Gary Weir and Rev. Hilary Murray toast the success of Holy Hops, a fundraising event of St. George’s Anglican Church to raise money for ending global hunger. (Photo: Gillian Portt)
Canadians are known around the world for their compassion, kindness, and generosity.
They’re also known for their love of beer.
Members of St. George’s Anglican Church in Fitzroy Harbour, Ontario are no exception to any of these qualities—which is how Holy Hops Brewfest came about.
“We were looking for new ways to elevate the profile of the church to keep the energy bubbling and also to engage new people in the congregation and community,” says Tom Jones, who chaired the Holy Hops organizing committee.
For $25, participants received samples of beer from two local breweries and a homemade “Oktoberfest feast” that included sausage on a bun, sauerkraut, potato and bacon salad, and apple strudel for dessert.
A portion of the proceeds from the event were donated toward the work of ending world hunger through Canadian Foodgrains Bank.
The idea started with a group of young people in the church, says Jones. They started a planning committee and began brainstorming ideas, and shortly after the Holy Hops Brewfest was born.
Gillian Portt, 25, was one of the organizers.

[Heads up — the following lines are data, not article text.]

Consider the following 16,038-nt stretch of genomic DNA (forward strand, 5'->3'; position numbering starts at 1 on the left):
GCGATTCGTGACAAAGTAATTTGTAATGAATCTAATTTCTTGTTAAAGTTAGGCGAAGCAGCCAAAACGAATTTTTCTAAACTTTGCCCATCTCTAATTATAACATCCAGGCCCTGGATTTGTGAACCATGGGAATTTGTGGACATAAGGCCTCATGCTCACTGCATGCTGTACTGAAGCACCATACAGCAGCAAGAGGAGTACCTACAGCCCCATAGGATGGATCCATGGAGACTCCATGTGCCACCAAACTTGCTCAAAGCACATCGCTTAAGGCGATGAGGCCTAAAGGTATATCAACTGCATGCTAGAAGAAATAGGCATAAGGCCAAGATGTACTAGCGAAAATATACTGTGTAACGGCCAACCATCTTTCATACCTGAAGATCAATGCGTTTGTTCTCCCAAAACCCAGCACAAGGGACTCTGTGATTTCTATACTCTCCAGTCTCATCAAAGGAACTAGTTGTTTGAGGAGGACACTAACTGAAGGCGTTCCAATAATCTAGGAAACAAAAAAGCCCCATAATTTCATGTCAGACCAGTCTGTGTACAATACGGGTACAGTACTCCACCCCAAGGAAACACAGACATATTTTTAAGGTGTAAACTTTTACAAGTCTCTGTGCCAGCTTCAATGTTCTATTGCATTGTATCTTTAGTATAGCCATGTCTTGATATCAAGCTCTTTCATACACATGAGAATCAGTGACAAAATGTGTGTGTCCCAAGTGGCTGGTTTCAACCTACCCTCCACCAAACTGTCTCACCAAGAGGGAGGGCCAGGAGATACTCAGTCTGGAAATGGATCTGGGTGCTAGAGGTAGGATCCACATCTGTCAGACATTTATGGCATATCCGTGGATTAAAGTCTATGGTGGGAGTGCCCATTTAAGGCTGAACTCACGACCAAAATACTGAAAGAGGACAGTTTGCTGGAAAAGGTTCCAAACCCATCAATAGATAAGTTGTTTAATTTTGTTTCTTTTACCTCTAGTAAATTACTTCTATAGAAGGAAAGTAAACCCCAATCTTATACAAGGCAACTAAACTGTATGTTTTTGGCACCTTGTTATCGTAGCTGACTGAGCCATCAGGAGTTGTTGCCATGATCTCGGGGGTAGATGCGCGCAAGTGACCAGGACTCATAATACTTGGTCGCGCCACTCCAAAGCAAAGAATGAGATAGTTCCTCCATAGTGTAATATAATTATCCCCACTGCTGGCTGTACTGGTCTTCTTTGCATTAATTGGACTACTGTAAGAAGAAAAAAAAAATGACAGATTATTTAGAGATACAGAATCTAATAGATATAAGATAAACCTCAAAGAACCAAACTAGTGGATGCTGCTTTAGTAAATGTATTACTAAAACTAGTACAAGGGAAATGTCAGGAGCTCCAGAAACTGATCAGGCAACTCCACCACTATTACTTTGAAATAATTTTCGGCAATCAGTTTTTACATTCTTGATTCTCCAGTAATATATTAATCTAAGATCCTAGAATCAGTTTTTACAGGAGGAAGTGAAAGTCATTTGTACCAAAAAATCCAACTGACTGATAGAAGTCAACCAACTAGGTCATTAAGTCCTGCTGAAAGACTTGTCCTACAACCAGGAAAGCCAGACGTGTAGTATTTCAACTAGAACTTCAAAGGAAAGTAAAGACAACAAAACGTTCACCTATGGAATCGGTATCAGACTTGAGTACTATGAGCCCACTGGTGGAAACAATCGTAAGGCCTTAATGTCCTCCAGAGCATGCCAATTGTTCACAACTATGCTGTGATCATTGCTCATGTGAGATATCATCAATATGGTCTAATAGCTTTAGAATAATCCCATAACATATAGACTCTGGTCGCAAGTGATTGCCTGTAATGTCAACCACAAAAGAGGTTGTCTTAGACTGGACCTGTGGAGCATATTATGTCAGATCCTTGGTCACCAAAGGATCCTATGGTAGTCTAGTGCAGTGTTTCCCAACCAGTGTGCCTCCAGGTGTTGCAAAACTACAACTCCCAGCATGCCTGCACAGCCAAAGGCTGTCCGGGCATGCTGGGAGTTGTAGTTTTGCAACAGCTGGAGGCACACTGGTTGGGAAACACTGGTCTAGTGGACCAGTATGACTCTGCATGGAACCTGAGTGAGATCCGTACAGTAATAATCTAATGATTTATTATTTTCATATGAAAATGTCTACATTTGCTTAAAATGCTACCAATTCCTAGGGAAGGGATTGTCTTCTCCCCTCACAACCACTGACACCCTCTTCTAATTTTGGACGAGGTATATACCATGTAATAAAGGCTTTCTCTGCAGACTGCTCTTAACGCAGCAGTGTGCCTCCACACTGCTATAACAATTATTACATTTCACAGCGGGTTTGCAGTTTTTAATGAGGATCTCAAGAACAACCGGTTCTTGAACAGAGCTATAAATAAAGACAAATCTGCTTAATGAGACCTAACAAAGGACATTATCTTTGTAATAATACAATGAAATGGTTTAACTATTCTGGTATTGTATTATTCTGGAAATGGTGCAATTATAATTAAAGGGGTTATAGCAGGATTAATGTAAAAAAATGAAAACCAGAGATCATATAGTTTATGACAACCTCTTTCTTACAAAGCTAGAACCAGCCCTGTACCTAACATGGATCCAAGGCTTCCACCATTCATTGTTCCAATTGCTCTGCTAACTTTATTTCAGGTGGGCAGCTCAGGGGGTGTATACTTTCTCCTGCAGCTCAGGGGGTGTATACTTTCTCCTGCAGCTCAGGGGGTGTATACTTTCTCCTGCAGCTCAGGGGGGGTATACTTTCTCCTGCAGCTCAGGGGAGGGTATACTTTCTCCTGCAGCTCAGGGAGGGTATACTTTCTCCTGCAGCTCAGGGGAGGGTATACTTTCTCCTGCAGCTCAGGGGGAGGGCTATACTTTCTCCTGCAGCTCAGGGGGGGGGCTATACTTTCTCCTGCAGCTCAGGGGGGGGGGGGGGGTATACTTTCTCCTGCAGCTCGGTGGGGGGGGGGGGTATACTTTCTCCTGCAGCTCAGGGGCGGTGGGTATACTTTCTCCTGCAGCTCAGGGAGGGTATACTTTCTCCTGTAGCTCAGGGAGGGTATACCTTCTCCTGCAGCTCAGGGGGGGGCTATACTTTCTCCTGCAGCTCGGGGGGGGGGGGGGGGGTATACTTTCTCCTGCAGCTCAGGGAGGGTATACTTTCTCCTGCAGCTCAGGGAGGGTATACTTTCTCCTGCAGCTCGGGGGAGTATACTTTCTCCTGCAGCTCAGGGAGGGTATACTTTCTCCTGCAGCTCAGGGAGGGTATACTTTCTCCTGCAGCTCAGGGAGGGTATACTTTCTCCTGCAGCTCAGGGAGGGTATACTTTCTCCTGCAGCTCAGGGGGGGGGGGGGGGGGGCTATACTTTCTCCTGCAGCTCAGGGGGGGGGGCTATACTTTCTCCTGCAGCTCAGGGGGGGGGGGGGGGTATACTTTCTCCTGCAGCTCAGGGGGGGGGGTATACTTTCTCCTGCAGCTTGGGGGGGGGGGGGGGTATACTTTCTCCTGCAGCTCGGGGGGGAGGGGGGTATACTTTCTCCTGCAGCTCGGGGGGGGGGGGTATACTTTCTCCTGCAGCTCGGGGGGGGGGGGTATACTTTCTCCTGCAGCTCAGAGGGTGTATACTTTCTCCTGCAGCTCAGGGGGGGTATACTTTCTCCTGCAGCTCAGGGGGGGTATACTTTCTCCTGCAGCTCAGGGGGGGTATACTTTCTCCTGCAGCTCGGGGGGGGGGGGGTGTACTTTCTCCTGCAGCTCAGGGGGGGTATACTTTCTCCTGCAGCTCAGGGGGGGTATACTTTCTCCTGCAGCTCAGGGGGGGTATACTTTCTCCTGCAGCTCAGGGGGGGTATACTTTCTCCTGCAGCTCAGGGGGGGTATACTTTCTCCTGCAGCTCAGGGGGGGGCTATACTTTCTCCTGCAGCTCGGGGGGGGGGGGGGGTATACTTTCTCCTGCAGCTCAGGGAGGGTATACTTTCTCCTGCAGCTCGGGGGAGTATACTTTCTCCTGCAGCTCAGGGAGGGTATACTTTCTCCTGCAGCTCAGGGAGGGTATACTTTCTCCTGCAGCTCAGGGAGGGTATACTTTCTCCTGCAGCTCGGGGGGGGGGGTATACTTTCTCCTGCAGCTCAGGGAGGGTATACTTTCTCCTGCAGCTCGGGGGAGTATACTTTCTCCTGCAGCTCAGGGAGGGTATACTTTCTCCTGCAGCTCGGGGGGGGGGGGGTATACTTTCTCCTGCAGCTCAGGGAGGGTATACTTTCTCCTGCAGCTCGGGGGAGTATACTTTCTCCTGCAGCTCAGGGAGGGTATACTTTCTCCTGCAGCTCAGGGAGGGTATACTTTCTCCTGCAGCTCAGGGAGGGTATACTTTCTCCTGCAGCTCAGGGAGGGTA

“This event was a way to support a good cause and give back to the community that has given me so much,” she says.
Portt grew up attending St. George’s but now lives in Ottawa. She says the Foodgrains Bank played a special role in her childhood.
“The Weir family, who runs the local growing project, rented land off my parents,” explains Portt. “So their Foodgrains Bank grains grew up at the same place I did!”
At first the committee was a little nervous at hosting the beer fest because it was so different than anything else they’d done in the past. But after hearing feedback from those who attended, Jones says they immediately knew it was a success.
“People were saying, ‘Where have you been? Why haven’t you done this before?’” he says.
The committee also organized a silent auction for the event. Altogether, they raised $135 for the work of ending global hunger.
The highlights go beyond just the finances, though.
“The thing that inspired me the most was that the 20-somethings in our church came together to plan the event and show they were involved in the church,” says Jones.
For Portt, it was the importance of bringing the church community together for a good cause that inspired her.
“We are a small community but we need to make a difference,” she says. “It’s the Christian thing to do – you’re supposed to help others.”
–Shaylyn McMahon, Communications Assistant